There have been so many great reads in EETimes over the years and I owe much of my electronics industry education to the editors of this publication but three stories jumped out of my little grey cells ranging from dogged journalism, IP theft to murder!
Probably one of the biggest stories ever in EETimes was Alex Wolfe's coverage of the math error in the Intel Pentium processor; it went viral (even back then) and showed how important real journalism is. My second pick is the relentless coverage that EETimes undertook in the Avanti IP theft case. Diligent work by the editors showed that Cadence code had been lifted wholesale by Avanti. Finally and the most bizarre is the case of the hit man CEO. Amr Mohsen was CEO of Aptix and got entangled in a patent dispute with Quickturn but he then tried to have the judge in the trial murdered. http://www.eetimes.com/author.asp?section_id=14&doc_id=1285369
You really can't make this stuff up. Keep up the good work and as a post script I think Junko Yoshida's story in 2013 on the Toyota acceleration case is also going to be a classic.
What's sad is I'm not positive it was from the EE Times.
About 34 years ago, I was working at the US Army Yuma Proving Grounds and was getting EE Times(?). There was a letter to the editor from the wife of an engineer. Instead of the usual comments on how precise we tend to be and how we often use language to say exactly what we mean and interpret others spoken communication the same way and how that drives the wives crazy, this person talked about all those things in a positive light. She appreciated that when he said something, he would mean exactly that. She didn't mind that if she said "You Always Do X!" and he responded that on dates Y and Z, he didn't do X. It was a wonderful "article" and I had a copy of it for many years; sadly now lost.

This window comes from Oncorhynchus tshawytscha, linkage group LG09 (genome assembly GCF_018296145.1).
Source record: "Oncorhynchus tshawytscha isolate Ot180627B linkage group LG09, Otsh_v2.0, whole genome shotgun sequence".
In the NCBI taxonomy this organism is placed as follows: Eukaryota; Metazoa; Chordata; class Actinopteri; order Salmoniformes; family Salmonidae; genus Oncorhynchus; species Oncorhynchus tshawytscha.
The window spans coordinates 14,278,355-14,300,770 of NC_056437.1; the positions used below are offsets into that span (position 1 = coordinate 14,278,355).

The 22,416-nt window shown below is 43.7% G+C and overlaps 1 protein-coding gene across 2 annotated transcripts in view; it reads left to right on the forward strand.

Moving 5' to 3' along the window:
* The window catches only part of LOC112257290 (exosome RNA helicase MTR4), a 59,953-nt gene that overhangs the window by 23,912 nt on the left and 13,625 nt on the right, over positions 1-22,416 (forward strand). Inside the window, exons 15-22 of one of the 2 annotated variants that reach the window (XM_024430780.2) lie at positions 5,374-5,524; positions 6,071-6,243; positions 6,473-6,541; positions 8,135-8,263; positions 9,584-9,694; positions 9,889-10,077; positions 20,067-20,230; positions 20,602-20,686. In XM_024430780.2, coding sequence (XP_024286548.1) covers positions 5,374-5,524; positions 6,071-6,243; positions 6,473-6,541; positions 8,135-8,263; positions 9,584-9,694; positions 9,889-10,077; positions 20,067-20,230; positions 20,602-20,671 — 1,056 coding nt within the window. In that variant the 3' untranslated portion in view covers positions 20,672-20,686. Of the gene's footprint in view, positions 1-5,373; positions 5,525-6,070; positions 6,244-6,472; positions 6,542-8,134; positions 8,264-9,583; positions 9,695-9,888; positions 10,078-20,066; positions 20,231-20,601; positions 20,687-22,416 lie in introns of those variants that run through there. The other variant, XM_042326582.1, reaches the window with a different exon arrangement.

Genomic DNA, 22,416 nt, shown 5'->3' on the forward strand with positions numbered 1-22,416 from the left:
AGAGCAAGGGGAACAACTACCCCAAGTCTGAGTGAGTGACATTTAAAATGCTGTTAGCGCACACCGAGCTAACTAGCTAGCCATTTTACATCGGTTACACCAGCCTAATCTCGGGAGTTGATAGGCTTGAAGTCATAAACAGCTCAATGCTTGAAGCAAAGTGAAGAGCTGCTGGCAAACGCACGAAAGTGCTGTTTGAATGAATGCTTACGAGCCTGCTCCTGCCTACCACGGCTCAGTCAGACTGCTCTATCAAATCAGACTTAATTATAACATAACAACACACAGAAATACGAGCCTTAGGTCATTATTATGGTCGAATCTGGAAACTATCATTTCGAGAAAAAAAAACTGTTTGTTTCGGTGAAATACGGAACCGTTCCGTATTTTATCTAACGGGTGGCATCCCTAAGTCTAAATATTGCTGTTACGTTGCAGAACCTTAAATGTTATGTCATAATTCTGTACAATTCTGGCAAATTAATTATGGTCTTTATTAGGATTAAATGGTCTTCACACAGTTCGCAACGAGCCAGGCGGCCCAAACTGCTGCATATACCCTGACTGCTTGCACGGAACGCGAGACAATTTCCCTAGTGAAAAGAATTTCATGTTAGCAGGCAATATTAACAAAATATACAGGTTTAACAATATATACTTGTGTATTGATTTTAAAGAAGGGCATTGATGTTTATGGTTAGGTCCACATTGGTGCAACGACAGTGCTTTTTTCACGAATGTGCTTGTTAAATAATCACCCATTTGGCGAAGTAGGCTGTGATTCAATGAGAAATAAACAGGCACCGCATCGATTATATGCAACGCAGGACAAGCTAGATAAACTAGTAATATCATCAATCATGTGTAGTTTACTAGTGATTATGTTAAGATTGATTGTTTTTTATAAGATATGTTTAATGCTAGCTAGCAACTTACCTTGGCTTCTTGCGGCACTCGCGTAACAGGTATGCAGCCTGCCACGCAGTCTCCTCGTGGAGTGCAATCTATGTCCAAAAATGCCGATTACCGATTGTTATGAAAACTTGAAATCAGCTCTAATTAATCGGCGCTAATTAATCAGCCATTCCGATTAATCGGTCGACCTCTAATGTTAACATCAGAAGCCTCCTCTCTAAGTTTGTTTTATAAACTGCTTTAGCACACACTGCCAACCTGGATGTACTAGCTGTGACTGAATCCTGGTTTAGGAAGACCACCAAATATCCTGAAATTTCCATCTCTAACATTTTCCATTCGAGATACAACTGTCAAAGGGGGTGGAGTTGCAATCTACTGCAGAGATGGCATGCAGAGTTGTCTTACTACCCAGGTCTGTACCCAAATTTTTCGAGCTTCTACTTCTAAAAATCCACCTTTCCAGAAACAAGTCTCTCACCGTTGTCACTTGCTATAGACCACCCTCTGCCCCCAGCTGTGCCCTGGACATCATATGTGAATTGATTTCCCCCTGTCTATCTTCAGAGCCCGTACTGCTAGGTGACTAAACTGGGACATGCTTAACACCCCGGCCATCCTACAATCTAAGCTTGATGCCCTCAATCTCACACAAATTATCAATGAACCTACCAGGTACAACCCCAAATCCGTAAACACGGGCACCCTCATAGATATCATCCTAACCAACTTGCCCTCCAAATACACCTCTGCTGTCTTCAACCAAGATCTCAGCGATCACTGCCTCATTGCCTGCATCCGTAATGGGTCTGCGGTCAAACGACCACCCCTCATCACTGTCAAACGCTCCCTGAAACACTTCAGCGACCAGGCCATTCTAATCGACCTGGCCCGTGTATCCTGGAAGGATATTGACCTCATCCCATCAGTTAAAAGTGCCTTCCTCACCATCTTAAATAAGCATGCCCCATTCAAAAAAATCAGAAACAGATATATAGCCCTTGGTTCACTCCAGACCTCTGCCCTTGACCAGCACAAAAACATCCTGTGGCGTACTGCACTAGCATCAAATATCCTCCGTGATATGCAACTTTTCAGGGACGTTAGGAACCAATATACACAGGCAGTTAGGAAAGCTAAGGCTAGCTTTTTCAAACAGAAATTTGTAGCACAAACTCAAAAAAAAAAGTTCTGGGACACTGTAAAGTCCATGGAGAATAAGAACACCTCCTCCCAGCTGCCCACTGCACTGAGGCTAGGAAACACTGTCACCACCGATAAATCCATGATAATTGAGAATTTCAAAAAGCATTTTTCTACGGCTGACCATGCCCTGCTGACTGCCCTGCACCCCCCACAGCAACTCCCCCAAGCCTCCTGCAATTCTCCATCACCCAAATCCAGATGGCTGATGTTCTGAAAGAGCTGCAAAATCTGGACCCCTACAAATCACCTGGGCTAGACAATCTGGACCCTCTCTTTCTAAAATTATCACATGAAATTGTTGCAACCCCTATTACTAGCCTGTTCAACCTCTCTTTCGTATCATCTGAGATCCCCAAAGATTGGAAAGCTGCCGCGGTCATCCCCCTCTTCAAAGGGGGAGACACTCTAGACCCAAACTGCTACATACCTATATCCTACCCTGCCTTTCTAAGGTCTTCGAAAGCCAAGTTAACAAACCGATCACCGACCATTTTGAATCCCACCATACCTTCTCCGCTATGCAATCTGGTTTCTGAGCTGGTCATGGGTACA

If this sounds familiar and anyone has a copy of that or knows which issue it was in, I'd love to get a copy again.
Especially since I often tend to drive *my* wife crazy!
For me the EE Times article that first comes to mind is the one about the Pentium FPU flaw. If memory serves, EE Times may have even broken the story, which became a splash in the regular papers. For someone like me, interested in CPUs and how they are designed, that story and the articles that came later made for very interesting reading.
A quick story about that summer job. At the time, Semiconductor Circuits was based in Haverhill, Mass. in an old brick building along the Merrimack River. (No air conditioning, by the way.) So, we had the windows open all day. The lab was on the second floor and one of the techs had his bench by the window that was directly above a dumpster. The company made potted "brick power supplies at the time. We would get some from production that the production techs were uable to repair. If we had one that was beyond repair, we'd literally throw it out the window to the dumpter below. In fact, we would routinely pitch dead supplies across the lab to him for dropping to the dumpster.